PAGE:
Relax. Have a gelato.
I was cheered recently by the juxtaposition of a pair of articles on my Italian news feed:
- Pretty-much Everyone in Italy is About to Go On Strike
- Italians Refuse to Give Up their Ice-cream Amid Belt-Tightening
Both articles struck me, of course, as perfectly natural, since, as the ever-groaning gears of the Italian government, law and economy grow slower and more exhausted under austerity pressures, the only sane reaction is to relax and have a gelato. Gelato is an indispensable defensive measure in my experience of life in Italy, where truly obnoxious and stressful things do happen a lot, and you have to just accept that, 50% of the time, whatever you were trying to do just won’t happen. The shop you spent an hour looking for is closed for no reason? Relax. Have a gelato. The hotel you booked turns out not to exist? (This DID happen to me, in Modena). The paperwork you waited in line for 2 hours to file turns out to require something they never told you you didn’t have? A pickpocket got you on the Rome 64 bus? The museum you were looking forward to turns out to close early on the second Tuesday of each alternate month? The romantic cobblestones broke your suitcase’s left wheel a half-mile from home? These things happen all the time here, all the time, not to mention the constant frustrations of impossible-to-open doors and whimsical plumbing. But even something as frustrating as a pickpocketing is much easier to deal with sensibly, and feels much less like the end of the world, if you relax and have a gelato. I generally have a gelato the instant I get off the plane when I arrive in Italy, to give me the stamina necessary to brave the mobs around the baggage claim. In fact, “Relax. Have a gelato,” has become so ingrained in me as a default reaction to stress or failure that I habitually say it at home, to the great chagrin of my poor US-bound housemates, who would love to relax and have a gelato, were gelato achievable in the New World.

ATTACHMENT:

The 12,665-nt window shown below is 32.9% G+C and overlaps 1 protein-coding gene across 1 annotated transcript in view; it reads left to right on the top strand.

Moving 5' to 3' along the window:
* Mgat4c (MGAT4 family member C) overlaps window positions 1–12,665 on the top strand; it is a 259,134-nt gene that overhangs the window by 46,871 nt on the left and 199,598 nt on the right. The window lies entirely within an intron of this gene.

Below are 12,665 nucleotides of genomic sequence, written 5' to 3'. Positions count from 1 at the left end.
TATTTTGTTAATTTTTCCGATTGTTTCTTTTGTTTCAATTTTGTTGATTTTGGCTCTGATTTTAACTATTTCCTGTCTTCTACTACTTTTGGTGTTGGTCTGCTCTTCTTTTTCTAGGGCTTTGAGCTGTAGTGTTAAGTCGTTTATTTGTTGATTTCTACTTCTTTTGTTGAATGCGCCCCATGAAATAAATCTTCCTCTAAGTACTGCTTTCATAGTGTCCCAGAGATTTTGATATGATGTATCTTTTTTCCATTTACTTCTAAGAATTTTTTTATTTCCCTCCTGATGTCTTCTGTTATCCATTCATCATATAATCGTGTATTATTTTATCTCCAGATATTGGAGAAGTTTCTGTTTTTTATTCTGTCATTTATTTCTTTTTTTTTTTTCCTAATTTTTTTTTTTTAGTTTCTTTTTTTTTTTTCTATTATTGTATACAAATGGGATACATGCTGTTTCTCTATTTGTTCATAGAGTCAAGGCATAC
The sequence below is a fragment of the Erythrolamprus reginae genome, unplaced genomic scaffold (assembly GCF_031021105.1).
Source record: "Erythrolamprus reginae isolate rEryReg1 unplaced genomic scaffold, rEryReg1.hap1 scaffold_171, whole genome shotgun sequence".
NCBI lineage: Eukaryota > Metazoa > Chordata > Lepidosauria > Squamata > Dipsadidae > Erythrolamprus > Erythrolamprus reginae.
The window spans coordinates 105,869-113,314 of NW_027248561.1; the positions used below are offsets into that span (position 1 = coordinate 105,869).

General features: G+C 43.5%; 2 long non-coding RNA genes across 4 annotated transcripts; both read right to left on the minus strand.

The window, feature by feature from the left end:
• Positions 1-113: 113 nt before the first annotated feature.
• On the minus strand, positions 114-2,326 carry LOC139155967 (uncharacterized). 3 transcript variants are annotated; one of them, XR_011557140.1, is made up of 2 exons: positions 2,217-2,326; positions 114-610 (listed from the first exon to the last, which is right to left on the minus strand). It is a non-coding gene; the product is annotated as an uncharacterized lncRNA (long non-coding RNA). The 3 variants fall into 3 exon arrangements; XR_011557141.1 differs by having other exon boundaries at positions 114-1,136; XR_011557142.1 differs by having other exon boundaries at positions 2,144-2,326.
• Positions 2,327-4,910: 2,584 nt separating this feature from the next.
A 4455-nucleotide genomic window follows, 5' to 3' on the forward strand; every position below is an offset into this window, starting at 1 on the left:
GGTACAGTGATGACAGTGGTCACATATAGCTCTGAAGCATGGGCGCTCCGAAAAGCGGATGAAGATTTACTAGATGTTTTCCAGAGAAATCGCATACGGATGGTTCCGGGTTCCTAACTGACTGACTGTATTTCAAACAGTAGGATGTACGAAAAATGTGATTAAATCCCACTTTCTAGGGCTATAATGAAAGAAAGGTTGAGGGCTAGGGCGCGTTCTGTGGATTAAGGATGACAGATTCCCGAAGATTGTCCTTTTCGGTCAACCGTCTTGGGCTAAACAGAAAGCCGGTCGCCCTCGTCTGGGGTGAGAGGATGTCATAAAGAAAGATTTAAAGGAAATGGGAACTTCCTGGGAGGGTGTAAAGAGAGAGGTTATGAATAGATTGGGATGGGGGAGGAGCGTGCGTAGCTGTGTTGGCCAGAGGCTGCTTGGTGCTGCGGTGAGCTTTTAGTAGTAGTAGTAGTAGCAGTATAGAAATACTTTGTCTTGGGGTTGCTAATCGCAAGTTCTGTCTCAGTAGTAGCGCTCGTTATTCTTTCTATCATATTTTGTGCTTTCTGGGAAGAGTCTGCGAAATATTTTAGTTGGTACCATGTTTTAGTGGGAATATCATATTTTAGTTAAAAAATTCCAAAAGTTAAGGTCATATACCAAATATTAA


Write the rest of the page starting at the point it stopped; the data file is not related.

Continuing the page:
“But it is!” you say. “They have gelato at the fancy grocery store by the mall. Or at the import shop, or that pizzeria downtown, or in little Italy.” They do. There is gelato in the US, quite often these days, but, the important thing to note, is that it is (almost) always bad gelato, mere Hershey Bar ranked against artisanal truffles. I have had good gelato in North America, in three locations, the Suite 88 gourmet chocolate shop in Montreal, the ChikaLicious Desert Bar in New York City (their cupcake bar across the street also has apple gelato of extraordinary quality), and, of all places, the underground cafeteria in the National Gallery of Art in Washington DC (here too get the apple flavor). (Note: the organic gelato chain GROM also has branches in NYC, and I expect these too would have respectable gelato; my full thoughts on GROM another day.) But for the most part, even in Italy-town subsections of US cities, the gelato is no better than one would find in an Italian train station. Not what a gelato snob would call “good gelato,” and I am, I will comfortably admit, a true gelato snob.